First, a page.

We know that employees who feel seen, heard, respected, and appreciated by their supervisor perform better and are more satisfied at work. This means building a professional relationship with your employees that is personal yet appropriate. Here are some tips and tricks to help connect on a personal level with the employees you supervise while remaining professional and maintaining appropriate boundaries:

  • Keep personal wellbeing regularly on the radar with individuals and teams by providing space and time for people to talk about their own life outside of work and creating a team environment which encourages healthy self-care.
  • Regularly include a brief discussion about how the employee is feeling about their work-life balance in your one-on-one meetings with employees. Model the appropriateness of this discussion by mentioning challenges you have faced as well as successes.
  • Listen compassionately and respectfully when an employee shares information about their personal life or personal obligations. Be a present and active listener without comparing their situation to yours.
  • Validate their feelings and the challenges they are facing by relaying back what you hear them share with you. Refrain from asking follow-up questions that probe further into the employee’s personal circumstances. You can offer compassion and validation without knowing the details of the situation.
  • Engage the employee in a conversation to explore what, if any, options are available to adjust their work-life to allow for greater balance between their work responsibilities and their personal obligations. Including the employee in the discussion encourages them to play an active role in seeking solutions and generates ideas for you to consider further. Frame the conversation as an exploration reserving the opportunity to confirm or finalize a plan at a later time.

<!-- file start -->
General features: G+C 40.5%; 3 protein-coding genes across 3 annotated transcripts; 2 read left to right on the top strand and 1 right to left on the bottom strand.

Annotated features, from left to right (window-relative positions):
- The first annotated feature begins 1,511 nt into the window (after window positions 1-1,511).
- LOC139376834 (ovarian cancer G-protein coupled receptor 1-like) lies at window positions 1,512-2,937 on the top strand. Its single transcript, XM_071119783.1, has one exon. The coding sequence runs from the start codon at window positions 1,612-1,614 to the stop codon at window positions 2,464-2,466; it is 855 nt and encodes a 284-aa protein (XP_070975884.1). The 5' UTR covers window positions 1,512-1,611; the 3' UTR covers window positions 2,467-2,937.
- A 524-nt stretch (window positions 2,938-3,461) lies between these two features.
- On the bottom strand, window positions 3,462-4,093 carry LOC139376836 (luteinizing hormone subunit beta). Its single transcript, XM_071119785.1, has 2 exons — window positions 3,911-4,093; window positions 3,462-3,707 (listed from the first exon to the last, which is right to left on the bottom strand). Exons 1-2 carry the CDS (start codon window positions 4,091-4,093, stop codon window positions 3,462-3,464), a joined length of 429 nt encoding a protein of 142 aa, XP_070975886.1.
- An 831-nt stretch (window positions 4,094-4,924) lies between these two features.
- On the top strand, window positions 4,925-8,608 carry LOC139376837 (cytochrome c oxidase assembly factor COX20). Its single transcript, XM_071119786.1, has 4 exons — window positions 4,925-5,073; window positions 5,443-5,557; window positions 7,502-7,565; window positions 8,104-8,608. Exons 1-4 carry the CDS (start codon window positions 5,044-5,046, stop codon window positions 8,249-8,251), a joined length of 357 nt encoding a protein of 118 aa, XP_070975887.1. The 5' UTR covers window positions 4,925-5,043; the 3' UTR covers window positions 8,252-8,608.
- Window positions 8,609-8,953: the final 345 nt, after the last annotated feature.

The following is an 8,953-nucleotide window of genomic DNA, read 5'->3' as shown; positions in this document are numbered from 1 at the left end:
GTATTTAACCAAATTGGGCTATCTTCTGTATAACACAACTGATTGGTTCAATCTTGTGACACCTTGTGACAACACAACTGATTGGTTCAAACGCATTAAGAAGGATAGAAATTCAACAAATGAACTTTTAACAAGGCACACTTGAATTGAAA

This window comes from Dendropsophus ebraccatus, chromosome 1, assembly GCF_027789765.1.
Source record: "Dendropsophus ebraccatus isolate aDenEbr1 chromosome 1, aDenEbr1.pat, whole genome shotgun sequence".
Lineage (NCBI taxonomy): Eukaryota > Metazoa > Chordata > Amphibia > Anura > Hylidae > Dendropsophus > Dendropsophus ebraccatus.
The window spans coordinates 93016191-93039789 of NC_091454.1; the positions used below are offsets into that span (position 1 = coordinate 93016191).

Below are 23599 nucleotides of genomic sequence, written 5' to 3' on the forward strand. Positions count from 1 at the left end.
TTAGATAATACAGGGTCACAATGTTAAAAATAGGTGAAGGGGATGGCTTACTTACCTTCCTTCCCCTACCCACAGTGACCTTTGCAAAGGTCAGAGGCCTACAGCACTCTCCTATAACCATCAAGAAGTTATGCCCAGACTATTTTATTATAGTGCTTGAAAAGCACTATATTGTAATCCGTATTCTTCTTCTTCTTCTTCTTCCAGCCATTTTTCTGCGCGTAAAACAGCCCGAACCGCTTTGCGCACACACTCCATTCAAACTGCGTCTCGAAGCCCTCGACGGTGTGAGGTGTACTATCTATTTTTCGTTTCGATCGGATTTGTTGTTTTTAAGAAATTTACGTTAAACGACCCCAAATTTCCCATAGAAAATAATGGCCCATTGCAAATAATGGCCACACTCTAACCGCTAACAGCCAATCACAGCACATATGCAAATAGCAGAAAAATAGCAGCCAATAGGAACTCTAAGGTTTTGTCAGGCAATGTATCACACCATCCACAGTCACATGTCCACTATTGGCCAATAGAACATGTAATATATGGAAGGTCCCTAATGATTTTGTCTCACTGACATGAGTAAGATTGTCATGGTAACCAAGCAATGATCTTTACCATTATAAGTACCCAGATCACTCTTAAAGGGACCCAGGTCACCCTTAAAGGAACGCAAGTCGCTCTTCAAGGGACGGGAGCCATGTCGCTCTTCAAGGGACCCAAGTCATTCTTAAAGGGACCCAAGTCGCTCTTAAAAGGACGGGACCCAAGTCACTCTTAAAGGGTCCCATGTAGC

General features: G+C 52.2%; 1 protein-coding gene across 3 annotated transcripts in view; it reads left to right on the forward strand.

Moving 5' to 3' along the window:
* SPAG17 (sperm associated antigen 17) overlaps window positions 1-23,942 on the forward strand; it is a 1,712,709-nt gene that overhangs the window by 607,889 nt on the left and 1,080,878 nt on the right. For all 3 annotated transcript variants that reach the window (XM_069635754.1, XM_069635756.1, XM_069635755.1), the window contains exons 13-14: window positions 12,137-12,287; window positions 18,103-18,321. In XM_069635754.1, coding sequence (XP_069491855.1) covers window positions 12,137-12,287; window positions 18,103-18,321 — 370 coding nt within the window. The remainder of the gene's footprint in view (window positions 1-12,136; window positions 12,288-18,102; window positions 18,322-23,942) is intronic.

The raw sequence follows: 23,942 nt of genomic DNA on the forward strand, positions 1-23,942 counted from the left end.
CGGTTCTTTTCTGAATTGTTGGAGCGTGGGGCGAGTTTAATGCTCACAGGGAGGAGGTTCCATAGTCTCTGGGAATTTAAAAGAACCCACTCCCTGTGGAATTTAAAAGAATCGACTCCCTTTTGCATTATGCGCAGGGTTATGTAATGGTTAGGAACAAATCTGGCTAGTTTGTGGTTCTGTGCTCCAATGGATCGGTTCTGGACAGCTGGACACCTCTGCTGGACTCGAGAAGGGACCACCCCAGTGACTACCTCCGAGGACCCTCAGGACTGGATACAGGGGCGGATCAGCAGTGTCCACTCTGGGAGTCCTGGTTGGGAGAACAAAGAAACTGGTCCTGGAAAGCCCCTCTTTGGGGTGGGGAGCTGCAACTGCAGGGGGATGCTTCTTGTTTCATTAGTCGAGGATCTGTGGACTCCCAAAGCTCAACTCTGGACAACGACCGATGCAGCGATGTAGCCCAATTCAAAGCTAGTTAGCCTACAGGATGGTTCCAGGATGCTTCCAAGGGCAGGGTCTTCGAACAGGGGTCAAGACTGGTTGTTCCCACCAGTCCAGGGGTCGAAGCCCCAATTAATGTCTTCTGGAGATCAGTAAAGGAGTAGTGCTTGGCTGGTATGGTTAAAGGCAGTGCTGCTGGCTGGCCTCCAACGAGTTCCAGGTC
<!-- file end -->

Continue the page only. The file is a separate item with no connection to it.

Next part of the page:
• Be flexible and creative. With an outcome-based mindset, you can reevaluate the structure, schedule, and assignments for an employee’s position and their roles and responsibilities potentially identifying innovative ways to empower the employee to meet their workplace obligations while also attending to their personal needs. Consider flexible work schedules and remote work options as tools to meeting employees where they are during this challenging time. 
  • Encourage employees to take time off for self-care and to take care of personal obligations. When possible, and without compromising the work of your unit, allow employees to periodically take time during the day to attend a meeting with their child’s teacher, take an elderly parent to a medical appointment, or use accrued leave time to take care of their own well-being. 
  • Note that it is normal for employees to struggle during this time, that this challenge has affected all of us in different ways, and that the university has resources available for employees should they need help. Direct employees to the COVID-19 resources for faculty and staff, which includes information on the employee assistance program, flexible arrangements and remote work, employee leaves, and other UO support and services that may be applicable. 

Please reach out to Employee and Labor Relations at if you have specific situations or circumstances you would like to discuss further.